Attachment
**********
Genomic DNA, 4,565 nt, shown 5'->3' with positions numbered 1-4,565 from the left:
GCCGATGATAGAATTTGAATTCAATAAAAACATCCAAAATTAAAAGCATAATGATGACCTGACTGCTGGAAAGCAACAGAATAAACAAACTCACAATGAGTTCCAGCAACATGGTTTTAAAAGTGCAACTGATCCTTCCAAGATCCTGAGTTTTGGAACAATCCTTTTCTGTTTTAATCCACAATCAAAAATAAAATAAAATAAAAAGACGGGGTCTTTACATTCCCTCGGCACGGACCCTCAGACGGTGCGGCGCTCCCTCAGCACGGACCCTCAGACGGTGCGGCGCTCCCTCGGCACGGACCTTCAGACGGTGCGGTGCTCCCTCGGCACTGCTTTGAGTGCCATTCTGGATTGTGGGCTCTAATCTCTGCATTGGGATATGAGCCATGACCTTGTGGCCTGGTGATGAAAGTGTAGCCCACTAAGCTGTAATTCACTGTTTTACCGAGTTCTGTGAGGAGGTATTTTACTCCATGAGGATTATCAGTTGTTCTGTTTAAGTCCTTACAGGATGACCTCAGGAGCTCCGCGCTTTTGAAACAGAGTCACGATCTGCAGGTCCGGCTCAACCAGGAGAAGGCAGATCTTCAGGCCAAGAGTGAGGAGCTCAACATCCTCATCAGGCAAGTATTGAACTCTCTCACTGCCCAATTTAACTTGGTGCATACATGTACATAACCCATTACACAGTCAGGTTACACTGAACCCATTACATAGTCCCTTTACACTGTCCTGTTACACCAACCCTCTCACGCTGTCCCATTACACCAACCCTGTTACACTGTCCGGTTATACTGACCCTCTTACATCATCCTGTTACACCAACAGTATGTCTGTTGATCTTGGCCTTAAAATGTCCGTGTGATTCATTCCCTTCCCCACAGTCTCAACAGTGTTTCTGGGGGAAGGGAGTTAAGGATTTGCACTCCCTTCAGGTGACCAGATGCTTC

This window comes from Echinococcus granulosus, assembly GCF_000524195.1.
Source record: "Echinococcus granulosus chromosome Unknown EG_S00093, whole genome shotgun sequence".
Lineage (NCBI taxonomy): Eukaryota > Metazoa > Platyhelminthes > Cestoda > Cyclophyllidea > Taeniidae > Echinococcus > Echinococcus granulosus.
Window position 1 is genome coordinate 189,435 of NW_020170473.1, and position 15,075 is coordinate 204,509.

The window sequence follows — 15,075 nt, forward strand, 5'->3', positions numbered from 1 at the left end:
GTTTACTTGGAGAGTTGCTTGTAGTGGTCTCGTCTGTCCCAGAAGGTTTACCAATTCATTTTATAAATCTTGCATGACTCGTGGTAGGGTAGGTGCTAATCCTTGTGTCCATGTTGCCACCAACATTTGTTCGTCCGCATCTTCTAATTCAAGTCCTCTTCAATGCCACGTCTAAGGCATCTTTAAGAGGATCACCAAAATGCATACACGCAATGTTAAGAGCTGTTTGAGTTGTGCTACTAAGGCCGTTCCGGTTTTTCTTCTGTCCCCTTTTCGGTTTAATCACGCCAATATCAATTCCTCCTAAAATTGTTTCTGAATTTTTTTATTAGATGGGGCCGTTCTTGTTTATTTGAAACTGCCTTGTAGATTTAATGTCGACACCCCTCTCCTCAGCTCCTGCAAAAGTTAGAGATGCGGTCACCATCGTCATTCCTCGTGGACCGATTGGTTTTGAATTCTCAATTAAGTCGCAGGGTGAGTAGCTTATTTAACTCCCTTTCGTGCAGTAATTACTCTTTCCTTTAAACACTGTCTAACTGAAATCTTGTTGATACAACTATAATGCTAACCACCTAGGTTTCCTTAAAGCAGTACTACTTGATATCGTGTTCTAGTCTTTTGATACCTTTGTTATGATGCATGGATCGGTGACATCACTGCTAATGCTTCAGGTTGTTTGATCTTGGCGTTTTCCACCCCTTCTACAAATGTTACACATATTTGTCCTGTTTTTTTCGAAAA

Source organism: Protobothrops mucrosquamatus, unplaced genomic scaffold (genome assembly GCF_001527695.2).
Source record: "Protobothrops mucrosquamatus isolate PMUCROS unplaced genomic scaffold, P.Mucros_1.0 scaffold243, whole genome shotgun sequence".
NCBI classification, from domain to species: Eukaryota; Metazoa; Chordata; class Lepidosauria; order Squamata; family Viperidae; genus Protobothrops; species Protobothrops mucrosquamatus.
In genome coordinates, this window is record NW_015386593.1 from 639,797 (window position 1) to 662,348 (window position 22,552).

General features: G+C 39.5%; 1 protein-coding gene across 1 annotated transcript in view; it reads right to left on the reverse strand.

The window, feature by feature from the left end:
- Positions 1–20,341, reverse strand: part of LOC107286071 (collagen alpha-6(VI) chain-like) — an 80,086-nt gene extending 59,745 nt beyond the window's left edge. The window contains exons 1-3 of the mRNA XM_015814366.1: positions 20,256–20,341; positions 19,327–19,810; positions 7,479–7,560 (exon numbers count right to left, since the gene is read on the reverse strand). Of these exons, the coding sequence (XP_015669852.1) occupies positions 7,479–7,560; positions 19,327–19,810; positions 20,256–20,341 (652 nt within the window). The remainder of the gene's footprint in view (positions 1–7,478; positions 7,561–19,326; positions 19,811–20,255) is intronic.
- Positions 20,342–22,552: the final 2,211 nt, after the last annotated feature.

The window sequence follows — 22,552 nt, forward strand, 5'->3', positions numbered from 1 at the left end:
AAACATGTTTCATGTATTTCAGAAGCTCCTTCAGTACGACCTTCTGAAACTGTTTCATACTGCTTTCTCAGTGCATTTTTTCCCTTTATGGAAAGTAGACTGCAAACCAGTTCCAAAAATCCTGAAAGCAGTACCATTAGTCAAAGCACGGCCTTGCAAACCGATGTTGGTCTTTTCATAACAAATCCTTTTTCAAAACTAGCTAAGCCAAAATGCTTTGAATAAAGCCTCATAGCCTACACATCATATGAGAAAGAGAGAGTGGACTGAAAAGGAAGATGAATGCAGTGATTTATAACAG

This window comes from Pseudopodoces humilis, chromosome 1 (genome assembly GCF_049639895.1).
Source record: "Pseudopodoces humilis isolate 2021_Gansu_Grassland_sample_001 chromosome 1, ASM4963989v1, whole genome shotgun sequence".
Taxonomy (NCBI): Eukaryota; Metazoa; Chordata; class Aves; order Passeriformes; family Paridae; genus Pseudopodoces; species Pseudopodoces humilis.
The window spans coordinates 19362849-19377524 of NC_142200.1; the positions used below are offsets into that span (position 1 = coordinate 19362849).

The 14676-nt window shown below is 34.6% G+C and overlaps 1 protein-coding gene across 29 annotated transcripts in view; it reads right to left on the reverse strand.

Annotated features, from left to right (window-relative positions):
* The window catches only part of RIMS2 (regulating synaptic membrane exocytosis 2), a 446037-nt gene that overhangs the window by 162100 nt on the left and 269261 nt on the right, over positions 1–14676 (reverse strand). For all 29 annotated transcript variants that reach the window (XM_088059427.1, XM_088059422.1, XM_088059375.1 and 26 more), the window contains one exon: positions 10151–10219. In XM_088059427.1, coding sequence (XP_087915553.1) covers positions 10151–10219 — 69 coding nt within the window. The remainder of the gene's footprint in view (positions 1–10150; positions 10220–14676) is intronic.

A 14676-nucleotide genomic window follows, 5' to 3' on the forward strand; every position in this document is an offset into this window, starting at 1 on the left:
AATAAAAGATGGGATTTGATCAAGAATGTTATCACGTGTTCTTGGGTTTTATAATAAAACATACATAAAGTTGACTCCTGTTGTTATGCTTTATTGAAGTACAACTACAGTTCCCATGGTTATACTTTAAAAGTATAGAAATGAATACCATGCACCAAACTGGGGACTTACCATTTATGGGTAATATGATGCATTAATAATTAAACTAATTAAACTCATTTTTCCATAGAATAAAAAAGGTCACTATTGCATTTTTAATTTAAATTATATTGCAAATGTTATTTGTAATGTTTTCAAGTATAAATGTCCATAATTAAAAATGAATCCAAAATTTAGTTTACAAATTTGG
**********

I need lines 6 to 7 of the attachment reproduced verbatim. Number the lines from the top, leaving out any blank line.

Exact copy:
Window position 1 is genome coordinate 189,435 of NW_020170473.1, and position 15,075 is coordinate 204,509.

The window sequence follows — 15,075 nt, forward strand, 5'->3', positions numbered from 1 at the left end: